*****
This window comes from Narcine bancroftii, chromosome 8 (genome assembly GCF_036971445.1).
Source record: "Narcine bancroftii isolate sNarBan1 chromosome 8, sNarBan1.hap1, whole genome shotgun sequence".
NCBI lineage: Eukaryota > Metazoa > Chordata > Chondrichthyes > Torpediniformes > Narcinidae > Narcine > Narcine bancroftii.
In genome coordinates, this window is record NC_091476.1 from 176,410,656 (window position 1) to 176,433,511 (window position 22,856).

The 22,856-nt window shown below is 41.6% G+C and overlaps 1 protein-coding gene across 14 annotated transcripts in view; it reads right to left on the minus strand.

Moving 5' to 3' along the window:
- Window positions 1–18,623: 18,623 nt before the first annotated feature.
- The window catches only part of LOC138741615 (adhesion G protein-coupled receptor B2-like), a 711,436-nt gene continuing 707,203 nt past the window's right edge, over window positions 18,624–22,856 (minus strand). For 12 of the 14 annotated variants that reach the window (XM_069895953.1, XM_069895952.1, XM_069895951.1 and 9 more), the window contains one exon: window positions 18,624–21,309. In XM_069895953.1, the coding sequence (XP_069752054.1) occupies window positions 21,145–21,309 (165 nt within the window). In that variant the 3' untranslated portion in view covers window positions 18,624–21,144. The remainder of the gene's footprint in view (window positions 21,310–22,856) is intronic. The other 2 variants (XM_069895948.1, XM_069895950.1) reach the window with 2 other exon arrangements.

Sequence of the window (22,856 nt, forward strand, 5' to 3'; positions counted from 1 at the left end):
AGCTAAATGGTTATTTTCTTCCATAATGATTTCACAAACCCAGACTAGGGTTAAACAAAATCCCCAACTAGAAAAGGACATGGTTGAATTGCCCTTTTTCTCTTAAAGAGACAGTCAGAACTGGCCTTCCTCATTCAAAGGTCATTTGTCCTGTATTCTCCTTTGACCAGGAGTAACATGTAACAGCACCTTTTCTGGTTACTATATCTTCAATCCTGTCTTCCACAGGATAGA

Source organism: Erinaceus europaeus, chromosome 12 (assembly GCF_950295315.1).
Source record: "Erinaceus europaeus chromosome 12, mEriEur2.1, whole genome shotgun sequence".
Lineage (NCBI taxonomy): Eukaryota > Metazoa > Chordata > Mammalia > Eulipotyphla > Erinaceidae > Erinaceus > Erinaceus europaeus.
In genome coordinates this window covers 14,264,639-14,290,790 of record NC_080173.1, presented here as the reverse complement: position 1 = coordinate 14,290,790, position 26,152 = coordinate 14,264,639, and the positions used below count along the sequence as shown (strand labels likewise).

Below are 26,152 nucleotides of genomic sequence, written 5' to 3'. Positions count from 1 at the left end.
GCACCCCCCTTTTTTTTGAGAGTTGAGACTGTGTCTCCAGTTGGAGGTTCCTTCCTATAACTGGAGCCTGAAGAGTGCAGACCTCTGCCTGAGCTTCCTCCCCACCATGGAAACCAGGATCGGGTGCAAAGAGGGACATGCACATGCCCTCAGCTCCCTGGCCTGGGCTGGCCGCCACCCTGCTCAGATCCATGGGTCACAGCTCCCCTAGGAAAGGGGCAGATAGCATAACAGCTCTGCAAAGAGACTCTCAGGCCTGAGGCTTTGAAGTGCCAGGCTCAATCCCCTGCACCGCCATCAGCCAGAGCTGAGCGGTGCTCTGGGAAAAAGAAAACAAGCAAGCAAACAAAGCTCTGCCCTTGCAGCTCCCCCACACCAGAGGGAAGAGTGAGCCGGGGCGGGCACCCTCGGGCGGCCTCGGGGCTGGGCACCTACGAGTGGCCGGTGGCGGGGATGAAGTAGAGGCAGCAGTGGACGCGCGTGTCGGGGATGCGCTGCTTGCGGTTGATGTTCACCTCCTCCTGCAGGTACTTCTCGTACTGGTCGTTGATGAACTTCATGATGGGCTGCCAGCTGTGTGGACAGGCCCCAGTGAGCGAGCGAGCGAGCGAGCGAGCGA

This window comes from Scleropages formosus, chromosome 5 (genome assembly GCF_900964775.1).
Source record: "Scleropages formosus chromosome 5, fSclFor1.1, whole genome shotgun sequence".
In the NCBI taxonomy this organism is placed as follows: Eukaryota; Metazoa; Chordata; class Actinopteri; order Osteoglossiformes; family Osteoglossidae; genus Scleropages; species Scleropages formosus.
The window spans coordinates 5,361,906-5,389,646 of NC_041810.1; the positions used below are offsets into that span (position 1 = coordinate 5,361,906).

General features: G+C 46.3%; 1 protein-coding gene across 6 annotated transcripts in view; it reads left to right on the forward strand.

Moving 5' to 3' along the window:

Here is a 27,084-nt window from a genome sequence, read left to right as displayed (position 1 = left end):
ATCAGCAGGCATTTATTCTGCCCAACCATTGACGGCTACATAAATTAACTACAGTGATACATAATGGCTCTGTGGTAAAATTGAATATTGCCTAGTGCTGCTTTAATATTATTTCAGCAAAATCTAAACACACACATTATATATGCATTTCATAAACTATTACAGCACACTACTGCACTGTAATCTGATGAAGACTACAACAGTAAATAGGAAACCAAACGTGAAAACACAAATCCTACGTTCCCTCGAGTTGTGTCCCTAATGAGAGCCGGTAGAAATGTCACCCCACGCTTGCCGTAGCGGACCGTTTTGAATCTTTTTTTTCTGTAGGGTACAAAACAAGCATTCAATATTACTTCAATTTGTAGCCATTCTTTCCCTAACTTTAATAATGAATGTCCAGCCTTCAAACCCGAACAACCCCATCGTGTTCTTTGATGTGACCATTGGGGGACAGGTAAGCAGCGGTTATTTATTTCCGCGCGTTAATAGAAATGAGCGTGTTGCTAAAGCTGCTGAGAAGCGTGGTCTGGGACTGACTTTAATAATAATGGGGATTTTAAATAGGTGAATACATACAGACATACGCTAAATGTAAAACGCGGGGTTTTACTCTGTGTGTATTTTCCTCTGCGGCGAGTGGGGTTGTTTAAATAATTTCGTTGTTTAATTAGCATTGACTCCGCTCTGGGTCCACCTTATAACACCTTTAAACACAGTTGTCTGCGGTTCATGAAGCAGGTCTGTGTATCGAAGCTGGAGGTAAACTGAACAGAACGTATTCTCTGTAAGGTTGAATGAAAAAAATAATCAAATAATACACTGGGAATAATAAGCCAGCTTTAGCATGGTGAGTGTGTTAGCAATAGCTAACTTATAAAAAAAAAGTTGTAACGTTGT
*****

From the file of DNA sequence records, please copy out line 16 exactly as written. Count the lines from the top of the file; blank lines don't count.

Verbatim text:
GCACCCCCCTTTTTTTTGAGAGTTGAGACTGTGTCTCCAGTTGGAGGTTCCTTCCTATAACTGGAGCCTGAAGAGTGCAGACCTCTGCCTGAGCTTCCTCCCCACCATGGAAACCAGGATCGGGTGCAAAGAGGGACATGCACATGCCCTCAGCTCCCTGGCCTGGGCTGGCCGCCACCCTGCTCAGATCCATGGGTCACAGCTCCCCTAGGAAAGGGGCAGATAGCATAACAGCTCTGCAAAGAGACTCTCAGGCCTGAGGCTTTGAAGTGCCAGGCTCAATCCCCTGCACCGCCATCAGCCAGAGCTGAGCGGTGCTCTGGGAAAAAGAAAACAAGCAAGCAAACAAAGCTCTGCCCTTGCAGCTCCCCCACACCAGAGGGAAGAGTGAGCCGGGGCGGGCACCCTCGGGCGGCCTCGGGGCTGGGCACCTACGAGTGGCCGGTGGCGGGGATGAAGTAGAGGCAGCAGTGGACGCGCGTGTCGGGGATGCGCTGCTTGCGGTTGATGTTCACCTCCTCCTGCAGGTACTTCTCGTACTGGTCGTTGATGAACTTCATGATGGGCTGCCAGCTGTGTGGACAGGCCCCAGTGAGCGAGCGAGCGAGCGAGCGAGCGA